O, Canada. Well now let me delve into this a little bit more. I’ll refer back to my point number 1 continually throughout so this makes a bit more sense to you.
Bill C-51 drastically expands upon the definition of ‘security’ and ‘safety’
Well, that doesn’t really sound that bad, does it? I like being safe. Safety’s great. Likely, when most people think about safety they think of it in primarily physical terms. You know, no bad guys will get to you, and so on. However, Bill C-51 has added to our preconceived definition of the word ‘safety’ to include preventing people from interfering with various aspects of “public life” or “the economic or financial stability of Canada.”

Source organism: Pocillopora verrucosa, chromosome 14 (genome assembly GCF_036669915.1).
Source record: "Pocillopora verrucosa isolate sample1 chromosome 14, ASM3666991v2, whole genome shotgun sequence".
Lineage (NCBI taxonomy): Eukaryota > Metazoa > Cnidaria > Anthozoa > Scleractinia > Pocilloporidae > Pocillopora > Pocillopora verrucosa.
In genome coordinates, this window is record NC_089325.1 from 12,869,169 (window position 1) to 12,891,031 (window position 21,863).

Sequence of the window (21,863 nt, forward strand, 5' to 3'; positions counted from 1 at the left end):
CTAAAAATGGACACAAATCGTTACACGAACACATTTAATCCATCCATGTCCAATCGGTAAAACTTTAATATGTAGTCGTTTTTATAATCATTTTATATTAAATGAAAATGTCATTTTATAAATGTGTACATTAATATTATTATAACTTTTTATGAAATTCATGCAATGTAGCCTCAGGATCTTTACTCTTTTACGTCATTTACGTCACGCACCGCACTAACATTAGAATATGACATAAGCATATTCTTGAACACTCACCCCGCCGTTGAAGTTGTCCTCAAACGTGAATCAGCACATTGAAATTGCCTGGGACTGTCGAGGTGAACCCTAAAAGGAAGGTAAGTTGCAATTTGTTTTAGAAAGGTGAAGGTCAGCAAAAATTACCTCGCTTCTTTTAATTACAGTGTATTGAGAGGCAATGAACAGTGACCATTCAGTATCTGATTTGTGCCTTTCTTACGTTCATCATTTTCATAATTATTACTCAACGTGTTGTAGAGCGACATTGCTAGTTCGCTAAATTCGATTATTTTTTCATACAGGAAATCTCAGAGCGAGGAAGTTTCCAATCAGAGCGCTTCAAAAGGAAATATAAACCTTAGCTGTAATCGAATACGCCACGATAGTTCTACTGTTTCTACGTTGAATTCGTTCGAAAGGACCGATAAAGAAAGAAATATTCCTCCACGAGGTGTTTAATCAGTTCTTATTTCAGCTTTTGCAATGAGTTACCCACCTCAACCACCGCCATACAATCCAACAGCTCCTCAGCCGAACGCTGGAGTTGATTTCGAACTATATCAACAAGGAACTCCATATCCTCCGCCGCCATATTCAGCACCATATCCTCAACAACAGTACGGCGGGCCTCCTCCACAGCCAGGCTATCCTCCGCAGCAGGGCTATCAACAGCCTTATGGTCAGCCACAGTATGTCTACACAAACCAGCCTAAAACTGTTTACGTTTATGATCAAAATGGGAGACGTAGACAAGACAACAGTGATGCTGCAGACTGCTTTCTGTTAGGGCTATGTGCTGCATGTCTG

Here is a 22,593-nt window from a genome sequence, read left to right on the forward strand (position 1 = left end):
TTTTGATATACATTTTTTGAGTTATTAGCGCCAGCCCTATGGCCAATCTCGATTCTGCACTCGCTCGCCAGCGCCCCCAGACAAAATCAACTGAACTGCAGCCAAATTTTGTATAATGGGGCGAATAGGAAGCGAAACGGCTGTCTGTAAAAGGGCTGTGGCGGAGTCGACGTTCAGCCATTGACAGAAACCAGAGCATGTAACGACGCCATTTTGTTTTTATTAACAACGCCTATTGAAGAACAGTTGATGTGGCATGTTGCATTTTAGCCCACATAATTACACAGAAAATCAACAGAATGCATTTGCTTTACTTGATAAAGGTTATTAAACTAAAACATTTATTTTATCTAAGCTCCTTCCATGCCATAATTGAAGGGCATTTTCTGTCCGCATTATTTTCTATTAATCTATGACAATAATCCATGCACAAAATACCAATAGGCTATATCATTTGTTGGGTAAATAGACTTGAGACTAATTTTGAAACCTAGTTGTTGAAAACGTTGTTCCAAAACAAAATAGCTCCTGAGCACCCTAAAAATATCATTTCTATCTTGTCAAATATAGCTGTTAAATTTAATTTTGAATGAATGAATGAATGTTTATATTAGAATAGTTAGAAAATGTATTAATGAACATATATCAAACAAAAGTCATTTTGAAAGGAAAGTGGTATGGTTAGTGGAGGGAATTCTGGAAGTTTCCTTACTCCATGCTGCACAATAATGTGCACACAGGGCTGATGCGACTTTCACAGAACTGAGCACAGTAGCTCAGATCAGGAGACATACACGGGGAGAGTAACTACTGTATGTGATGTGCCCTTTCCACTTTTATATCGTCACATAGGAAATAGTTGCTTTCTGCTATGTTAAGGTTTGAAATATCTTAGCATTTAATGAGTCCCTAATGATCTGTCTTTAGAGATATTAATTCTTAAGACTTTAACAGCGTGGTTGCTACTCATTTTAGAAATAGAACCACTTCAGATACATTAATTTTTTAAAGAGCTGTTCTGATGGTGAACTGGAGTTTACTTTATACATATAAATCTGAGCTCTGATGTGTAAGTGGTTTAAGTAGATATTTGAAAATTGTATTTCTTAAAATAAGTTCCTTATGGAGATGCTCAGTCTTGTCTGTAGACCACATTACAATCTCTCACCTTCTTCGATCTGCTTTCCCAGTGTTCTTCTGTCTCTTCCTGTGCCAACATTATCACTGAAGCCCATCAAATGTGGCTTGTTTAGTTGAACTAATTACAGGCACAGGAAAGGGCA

With this newly created definition that was just kind of thrown in there in hopes of seeming innocent, a student demonstration in Quebec that fails to get a proper permit (i.e. all of them since protesting has curiously become virtually illegal in Quebec), a peaceful protest by indigenous people (or any First Nations activists for that matter), or even environmentalists protesting the pipeline or anything else could all be seen as threats to national security.
This article, since it disagrees with Bill C-51, could be seen as a threat to national security. So that also sort of begs the question of what has been added to the definition of “terrorism” now, doesn’t it? Am I a terrorist now? Well but terrorists are the bad guys, aren’t they? What about ISIS? Everyone knows ISIS is terrible. But that’s barely the point right now, especially in a country where historically and currently we are more likely to die from getting hit by a deer while driving than by a legitimate ‘terrorist attack’. Seriously, do some research guys.
So if this bill is so “anti-terror”, or “anti-war” or whatever, why is a war on democracy getting supported